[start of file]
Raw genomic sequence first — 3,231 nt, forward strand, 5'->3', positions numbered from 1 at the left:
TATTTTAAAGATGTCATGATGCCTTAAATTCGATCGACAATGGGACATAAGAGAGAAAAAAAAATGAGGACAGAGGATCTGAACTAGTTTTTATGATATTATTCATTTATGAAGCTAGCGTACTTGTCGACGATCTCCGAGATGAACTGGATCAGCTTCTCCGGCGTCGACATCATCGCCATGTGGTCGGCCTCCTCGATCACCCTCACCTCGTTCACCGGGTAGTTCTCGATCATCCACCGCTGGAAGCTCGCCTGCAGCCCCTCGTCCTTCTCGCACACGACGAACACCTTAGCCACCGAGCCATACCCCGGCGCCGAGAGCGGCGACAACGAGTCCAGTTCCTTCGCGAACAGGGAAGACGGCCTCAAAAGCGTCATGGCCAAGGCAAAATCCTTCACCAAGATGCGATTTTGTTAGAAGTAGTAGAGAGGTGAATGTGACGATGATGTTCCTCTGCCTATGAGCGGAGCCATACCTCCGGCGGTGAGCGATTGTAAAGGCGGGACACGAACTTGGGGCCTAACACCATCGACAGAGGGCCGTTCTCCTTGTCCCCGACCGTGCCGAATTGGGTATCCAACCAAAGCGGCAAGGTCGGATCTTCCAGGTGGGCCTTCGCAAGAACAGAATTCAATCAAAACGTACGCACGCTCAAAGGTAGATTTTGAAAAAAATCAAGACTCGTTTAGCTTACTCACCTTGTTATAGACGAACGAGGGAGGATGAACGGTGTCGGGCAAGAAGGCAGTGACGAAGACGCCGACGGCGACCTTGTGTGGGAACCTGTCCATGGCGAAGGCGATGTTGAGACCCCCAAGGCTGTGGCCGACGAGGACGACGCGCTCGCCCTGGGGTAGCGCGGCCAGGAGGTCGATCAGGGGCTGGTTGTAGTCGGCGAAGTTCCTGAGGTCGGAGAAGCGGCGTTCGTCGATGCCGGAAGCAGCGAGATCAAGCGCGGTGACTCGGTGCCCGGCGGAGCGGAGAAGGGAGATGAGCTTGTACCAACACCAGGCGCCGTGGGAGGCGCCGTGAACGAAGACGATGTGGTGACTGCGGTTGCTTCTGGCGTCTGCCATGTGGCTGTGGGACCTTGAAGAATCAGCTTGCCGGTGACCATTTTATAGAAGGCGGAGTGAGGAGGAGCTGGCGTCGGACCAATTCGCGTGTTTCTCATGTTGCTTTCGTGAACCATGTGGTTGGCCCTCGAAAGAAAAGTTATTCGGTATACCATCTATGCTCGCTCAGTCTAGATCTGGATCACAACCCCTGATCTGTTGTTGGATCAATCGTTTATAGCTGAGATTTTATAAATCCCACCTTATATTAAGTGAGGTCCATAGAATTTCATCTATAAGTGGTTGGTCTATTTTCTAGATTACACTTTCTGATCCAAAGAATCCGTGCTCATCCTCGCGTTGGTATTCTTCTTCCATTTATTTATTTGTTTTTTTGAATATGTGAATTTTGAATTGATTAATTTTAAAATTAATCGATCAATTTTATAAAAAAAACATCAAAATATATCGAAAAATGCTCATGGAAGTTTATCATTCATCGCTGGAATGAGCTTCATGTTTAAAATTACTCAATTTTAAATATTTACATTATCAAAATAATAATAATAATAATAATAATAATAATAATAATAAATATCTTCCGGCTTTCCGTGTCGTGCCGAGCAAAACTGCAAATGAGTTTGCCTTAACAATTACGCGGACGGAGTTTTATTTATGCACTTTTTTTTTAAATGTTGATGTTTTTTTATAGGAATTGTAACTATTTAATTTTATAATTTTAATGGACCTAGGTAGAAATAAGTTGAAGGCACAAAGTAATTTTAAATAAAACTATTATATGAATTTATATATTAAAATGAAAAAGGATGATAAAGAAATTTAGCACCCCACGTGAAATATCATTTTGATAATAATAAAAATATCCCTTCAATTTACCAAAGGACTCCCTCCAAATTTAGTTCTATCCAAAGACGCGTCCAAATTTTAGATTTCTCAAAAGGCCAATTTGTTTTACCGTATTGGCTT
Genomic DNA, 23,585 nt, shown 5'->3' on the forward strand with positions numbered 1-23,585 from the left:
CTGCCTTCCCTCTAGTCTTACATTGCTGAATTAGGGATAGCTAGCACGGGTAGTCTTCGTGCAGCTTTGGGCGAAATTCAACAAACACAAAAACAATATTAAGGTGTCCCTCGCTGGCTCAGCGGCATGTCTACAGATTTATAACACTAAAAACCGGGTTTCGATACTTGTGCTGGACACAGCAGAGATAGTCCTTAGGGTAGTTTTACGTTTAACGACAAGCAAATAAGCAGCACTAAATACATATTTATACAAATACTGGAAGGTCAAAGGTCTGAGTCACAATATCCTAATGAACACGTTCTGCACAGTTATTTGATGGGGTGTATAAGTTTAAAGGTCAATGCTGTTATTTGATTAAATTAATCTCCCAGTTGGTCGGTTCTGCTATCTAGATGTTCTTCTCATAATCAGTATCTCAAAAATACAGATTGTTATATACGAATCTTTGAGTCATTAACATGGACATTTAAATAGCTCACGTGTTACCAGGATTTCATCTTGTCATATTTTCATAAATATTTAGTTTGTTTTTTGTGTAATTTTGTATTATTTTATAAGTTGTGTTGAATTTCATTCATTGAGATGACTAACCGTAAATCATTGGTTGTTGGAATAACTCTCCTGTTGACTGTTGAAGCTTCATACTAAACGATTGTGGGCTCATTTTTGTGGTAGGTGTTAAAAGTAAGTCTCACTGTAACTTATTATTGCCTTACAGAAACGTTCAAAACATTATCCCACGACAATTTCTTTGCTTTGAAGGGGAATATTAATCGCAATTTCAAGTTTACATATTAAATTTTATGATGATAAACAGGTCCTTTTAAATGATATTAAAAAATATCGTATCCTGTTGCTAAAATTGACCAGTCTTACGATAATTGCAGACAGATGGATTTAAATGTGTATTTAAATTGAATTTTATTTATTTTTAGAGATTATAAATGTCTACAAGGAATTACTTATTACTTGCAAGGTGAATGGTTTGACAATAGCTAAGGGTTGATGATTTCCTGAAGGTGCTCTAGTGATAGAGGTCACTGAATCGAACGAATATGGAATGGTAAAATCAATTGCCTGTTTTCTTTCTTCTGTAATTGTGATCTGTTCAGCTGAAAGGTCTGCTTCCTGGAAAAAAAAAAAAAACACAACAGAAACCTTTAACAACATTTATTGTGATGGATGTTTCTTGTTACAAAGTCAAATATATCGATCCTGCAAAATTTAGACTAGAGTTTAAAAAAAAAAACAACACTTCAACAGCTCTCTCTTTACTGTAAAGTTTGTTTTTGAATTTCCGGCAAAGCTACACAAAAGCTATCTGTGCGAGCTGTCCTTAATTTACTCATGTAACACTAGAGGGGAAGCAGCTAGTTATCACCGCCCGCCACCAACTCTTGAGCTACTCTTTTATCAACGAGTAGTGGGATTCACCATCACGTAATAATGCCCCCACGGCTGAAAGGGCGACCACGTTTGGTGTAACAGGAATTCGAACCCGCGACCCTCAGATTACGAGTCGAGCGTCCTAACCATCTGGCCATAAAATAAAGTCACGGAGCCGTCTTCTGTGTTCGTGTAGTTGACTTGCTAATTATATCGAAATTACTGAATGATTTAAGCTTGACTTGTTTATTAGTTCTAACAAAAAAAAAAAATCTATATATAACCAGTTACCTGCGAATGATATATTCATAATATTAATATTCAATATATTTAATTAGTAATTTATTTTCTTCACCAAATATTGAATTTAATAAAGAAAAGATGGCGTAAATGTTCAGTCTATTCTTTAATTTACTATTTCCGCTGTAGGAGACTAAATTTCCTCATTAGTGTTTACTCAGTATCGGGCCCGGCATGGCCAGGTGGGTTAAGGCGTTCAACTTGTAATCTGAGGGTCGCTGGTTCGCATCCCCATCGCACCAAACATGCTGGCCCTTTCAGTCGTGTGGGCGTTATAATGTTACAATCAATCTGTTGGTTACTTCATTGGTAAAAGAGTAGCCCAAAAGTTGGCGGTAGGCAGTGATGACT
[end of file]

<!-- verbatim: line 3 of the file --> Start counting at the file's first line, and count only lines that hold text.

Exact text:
Genomic DNA, 23,585 nt, shown 5'->3' on the forward strand with positions numbered 1-23,585 from the left: